5 Ways To Find Your Own Voice As A Guitar Player

Sure, working on our techniques and building a solid repertoire of riffs, songs and solos is key, but all the best players have that special something; their own signature sound.

It may well be that you have no ambition to pen the next legendary rock guitar anthem or scale the heights of improvisational grandeur, but having something supremely ‘personal’ to say on the instrument is one of the most powerful ways we can take ownership of our playing. There is a virtue in not sounding like everyone else! But how do you begin to craft your own signature sound and drive towards becoming a unique player, regardless of your ambition?

1. Work On Your Vibrato

Vibrato is such an important articulation as it helps bridge the gap between technique and expression, leaving your musical fingerprint on every phrase you play. Think of every legendary guitar player, 9 times out of 10, it’s their vibrato that gives them their signature sound. It’s for this reason alone why you should never take vibrato for granted as a throw away technique. It’s not “just a thing guitar players do;” it’s what makes every guitar player unique. Value it like your life!

2. Don’t Always Strive To Be The Best

We’ve all been there - “I’m going to be greatest, most lightning fast axman in the west.” Whilst we may be being ambitious which surely only seems positive, such an outlook can be detrimental to your individual progression as an overall musician. Remember, just because you can nail that 32nd note, 8 bar sweep picking run, doesn’t necessarily mean that people want to hear it or moreover; you’re ever going to be able to use it in context. Many things we think will sound great, to the average listener often get lost in translation (not everyone speaks the language of shred). Learn to be listenable over being “the best,” it’ll make you a better musician in the long run, whilst helping you confidently express your musical identity.

3. Listen To Other Instruments

Whilst soaking up as many guitar influences as possible is only ever a healthy thing, amalgamating those with the influence from other instrumentalists will propel you on a path of greater understanding of overall instrumentation. Like the sound of that piano part? Learn it! Like the sound of that saxophone line? Learn it! Learning to emulate other instruments will force you to expand your articulations whilst making you approach the guitar in a more fluid manner. We’re pattern orientated creatures through the defaults of our instrument, trying to sound like other instruments will help prevent us getting stuck in those pattern bound ruts!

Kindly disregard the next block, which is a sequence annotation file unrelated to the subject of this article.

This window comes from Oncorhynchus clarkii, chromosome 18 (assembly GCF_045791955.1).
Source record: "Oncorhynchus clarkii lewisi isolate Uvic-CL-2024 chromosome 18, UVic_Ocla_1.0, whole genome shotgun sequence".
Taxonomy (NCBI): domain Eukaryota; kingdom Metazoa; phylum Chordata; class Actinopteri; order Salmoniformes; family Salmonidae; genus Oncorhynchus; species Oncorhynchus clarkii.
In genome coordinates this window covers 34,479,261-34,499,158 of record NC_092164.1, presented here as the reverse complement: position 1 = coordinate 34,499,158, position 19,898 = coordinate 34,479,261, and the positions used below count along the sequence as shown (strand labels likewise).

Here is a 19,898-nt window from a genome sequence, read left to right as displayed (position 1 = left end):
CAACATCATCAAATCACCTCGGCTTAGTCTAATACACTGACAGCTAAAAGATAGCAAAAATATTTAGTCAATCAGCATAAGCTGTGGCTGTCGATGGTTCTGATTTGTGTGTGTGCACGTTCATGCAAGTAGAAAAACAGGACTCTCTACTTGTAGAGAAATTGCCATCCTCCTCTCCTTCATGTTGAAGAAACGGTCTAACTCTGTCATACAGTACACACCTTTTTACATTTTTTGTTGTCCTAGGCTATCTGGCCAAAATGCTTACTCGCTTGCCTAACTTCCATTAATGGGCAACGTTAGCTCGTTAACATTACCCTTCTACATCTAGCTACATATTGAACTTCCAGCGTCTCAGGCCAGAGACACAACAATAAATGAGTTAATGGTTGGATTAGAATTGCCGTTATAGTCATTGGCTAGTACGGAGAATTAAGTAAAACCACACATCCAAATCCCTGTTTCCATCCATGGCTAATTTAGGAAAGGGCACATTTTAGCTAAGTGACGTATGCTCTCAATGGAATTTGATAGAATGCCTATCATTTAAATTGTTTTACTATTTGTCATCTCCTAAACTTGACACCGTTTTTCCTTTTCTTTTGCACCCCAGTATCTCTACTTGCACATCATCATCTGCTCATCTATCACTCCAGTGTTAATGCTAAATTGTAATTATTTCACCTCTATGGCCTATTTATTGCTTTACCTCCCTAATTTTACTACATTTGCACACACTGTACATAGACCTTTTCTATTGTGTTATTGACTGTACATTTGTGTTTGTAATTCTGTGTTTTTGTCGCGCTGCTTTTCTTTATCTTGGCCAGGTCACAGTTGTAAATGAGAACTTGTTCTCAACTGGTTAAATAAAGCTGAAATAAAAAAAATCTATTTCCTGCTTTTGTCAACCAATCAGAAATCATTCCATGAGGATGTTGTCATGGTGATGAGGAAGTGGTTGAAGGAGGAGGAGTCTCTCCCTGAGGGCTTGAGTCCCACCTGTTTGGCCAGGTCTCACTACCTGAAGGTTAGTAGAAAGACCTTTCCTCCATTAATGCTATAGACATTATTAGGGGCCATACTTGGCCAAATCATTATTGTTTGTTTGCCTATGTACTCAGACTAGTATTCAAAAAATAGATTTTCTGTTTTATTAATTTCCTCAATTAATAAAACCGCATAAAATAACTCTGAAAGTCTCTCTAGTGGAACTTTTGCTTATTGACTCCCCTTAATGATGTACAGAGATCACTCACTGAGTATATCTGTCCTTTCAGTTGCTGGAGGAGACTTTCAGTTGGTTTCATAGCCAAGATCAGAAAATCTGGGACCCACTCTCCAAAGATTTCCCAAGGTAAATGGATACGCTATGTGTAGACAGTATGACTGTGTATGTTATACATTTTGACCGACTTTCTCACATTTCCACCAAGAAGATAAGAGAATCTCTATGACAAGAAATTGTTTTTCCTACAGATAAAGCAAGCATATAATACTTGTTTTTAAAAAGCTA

4. Experiment With Tones

The perfect rig - the never ending quest for the holy tones. Whilst we have to be conscious of spending a small fortune on guitars and gear, it’s imperative that we experiment with different tools to find what works best for us. Getting comfortable can be the first step to becoming a lazy and irresponsible musician. Does your buddy have a Telecaster and you play a Strat? Trade for a week and see how it works for you and if it changes your playing. Saved up some money and you can now afford that pedal you’ve wanted for months? Buy it - if it doesn’t work for you, you can always sell it or trade it for another. The point here is to be constantly searching for ways to improve your overall tone of and approach to the instrument. (Side note: the same applies to string gauge. Find the gauge that works and sounds best for you, not the gauge your favourite player uses)

5. Play with Musicians

Whilst putting in the hours in the work shed might sound great over a backing track, how does it translate in a room full of other musicians? Or more importantly, on a stage of other musicians? Want to get into playing Blues? R&B? Jazz? Neo-Soul? Great! Step one: whatever the genre, find a group of established players and be the worst in the room for a while. This might seem like a negative knock to our confidence but trust me, the glass is half full! You’re going to learn so much more than if you tried it on your own and those musicians are going to make you better. Do this with as many styles as possible and before you know it, you’re well a versed, multifaceted & unique MUSICIAN - not just a guitar player.

Apply these tools to your guitar philosophy and you’re on the way to finding your own signature sound. Whilst we have to take conscious responsibility for our development and goals, remember to always have fun. If it’s starting to feel too much like work, put it down for a day - there’s always tomorrow and a little break can do wonders for creativity. Until next time!